France Food and Drink
From the baking aromas wafting from its traditional village boulangeries to the Michelin-starred fussiness of its gourmet restaurants, France has an almost unparalleled reputation for food.
Crucially, while the archetypal French dish is a fabulously rich preparation, the national cuisine is in truth as varied as the country's landscape, and much of its prestige comes from the quality of its regional specialities. It’s not all about the ultra-exclusive eateries either – many of the choicest gastronomic treats are simple, affordable and delicious. And did we mention the cheese? Bon appétit.
Bouillabaisse: Fish stew, usually containing at least three—but often far more—types of fish and shellfish. A Marseilles speciality.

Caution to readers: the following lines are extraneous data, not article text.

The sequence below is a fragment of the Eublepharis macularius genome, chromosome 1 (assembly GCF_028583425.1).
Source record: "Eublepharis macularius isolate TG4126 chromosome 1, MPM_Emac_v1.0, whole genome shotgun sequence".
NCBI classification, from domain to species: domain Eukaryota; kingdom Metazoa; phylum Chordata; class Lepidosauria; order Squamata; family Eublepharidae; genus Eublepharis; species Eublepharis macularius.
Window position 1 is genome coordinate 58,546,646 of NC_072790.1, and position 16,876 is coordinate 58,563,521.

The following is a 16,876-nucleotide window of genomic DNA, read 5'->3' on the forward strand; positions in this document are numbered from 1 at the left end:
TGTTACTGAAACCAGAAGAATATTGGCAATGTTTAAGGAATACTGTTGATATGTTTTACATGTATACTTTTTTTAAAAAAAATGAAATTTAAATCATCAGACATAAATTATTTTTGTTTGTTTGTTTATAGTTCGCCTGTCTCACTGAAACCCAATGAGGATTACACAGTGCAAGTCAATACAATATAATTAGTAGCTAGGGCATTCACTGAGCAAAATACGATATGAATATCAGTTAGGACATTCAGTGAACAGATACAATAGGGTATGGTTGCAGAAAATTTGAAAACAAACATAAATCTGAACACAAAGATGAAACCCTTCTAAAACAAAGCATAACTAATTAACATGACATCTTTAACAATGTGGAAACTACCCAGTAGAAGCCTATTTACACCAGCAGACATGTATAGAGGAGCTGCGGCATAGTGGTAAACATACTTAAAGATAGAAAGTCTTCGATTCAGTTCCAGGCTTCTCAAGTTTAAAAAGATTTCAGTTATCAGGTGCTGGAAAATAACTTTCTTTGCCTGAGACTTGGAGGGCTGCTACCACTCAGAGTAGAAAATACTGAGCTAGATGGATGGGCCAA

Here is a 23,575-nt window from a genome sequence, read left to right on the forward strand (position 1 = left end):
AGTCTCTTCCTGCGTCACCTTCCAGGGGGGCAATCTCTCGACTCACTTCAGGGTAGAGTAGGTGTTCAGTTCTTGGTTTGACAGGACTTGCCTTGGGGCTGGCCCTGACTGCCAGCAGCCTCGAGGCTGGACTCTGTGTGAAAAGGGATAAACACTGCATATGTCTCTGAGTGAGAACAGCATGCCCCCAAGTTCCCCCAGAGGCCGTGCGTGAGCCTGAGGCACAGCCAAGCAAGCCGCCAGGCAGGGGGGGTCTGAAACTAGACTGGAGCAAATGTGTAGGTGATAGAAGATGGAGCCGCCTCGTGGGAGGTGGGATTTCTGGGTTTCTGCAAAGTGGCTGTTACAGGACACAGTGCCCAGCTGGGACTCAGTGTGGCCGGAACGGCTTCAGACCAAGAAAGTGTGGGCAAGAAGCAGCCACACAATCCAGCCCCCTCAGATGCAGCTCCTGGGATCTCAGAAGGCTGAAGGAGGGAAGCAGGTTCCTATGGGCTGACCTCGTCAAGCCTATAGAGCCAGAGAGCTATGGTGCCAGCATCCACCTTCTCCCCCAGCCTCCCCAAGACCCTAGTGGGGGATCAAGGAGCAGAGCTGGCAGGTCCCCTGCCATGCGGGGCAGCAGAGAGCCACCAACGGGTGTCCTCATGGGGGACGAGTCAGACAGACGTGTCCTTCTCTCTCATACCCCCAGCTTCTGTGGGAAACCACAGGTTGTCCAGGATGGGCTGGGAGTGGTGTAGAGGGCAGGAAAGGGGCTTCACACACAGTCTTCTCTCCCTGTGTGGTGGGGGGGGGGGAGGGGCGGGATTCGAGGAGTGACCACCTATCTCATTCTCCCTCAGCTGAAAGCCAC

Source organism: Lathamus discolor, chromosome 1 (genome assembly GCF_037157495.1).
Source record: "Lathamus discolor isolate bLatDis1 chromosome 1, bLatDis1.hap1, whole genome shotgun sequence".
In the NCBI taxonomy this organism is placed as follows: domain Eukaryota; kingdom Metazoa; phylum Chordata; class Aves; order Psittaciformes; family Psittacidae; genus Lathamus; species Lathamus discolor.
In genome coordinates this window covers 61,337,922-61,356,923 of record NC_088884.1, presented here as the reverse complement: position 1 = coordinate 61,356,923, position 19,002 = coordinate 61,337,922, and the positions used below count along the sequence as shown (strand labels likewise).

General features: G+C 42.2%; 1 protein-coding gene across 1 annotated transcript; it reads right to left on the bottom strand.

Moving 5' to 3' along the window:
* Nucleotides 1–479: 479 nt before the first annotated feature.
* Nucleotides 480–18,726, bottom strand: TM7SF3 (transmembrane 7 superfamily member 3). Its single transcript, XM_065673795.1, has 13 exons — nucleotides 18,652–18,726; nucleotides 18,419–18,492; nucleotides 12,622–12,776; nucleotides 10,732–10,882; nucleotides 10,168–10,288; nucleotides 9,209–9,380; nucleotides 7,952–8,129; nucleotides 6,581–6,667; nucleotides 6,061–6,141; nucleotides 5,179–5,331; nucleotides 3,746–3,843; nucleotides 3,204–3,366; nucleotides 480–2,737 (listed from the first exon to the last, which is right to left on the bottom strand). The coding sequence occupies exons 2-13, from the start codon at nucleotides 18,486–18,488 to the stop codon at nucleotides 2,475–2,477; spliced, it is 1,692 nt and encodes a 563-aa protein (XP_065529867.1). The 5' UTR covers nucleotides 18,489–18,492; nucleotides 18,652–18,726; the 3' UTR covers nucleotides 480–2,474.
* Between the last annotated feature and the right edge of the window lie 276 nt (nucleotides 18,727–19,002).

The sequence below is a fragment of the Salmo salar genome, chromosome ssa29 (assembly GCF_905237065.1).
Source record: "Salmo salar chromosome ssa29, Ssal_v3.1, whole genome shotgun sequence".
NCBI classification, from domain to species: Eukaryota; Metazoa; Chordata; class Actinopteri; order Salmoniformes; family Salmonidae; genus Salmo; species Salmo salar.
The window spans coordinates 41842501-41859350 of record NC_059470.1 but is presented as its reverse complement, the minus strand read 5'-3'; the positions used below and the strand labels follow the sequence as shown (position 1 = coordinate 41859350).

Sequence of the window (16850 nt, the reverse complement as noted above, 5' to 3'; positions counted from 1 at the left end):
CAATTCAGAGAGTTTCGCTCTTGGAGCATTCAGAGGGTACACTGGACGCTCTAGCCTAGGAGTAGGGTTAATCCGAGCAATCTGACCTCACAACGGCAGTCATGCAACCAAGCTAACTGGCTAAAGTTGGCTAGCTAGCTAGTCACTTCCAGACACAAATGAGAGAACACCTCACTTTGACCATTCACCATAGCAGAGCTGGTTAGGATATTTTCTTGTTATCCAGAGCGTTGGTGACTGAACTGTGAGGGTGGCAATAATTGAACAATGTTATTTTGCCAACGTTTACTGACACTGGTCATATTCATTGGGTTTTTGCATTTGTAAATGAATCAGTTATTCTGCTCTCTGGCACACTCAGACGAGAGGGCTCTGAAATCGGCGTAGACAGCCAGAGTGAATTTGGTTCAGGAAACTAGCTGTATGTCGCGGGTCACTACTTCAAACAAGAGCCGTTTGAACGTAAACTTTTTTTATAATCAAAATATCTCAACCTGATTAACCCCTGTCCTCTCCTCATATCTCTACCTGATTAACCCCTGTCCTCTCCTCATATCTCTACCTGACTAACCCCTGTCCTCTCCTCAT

Cassoulet: Rich haricot bean casserole, often slow-cooked with various meats including duck, goose, and pork sausages.
Quenelles de brochet: Pounded pike formed into sausage shapes and usually served with a rich crayfish sauce. Common in Lyon.
Soufflé au Grand Marnier: Traditional light and fluffy dessert flavoured with orange liqueur.
Bœuf bourgignon: A Burgundy dish of beef stewed in red wine.
Raclette: Melted cheese served with potatoes and meats. Popular in alpine areas in both France and Switzerland.
Ratatouille: A vegetable stew with ingredients commonly including aubergine, tomato, and courgette.
Salade Niçoise: A salad originating from Nice, with tomato, tuna, and Niçoise olives.
Crêpes: A speciality of Brittany. Savoury, buckwheat versions are known as gallettes.
Wine: The most popular alcoholic drink in France.
Calvados: An apple brandy made in Normandy.
Pastis: A popular aperitif. Leading brands include Ricard and Pernod.
Champagne: This fizzy wine is just reserved for special occasions in France.
A 12 to 15% service charge is normally added to the bill in hotels, restaurants, and bars, but it is customary to leave small change with the payment.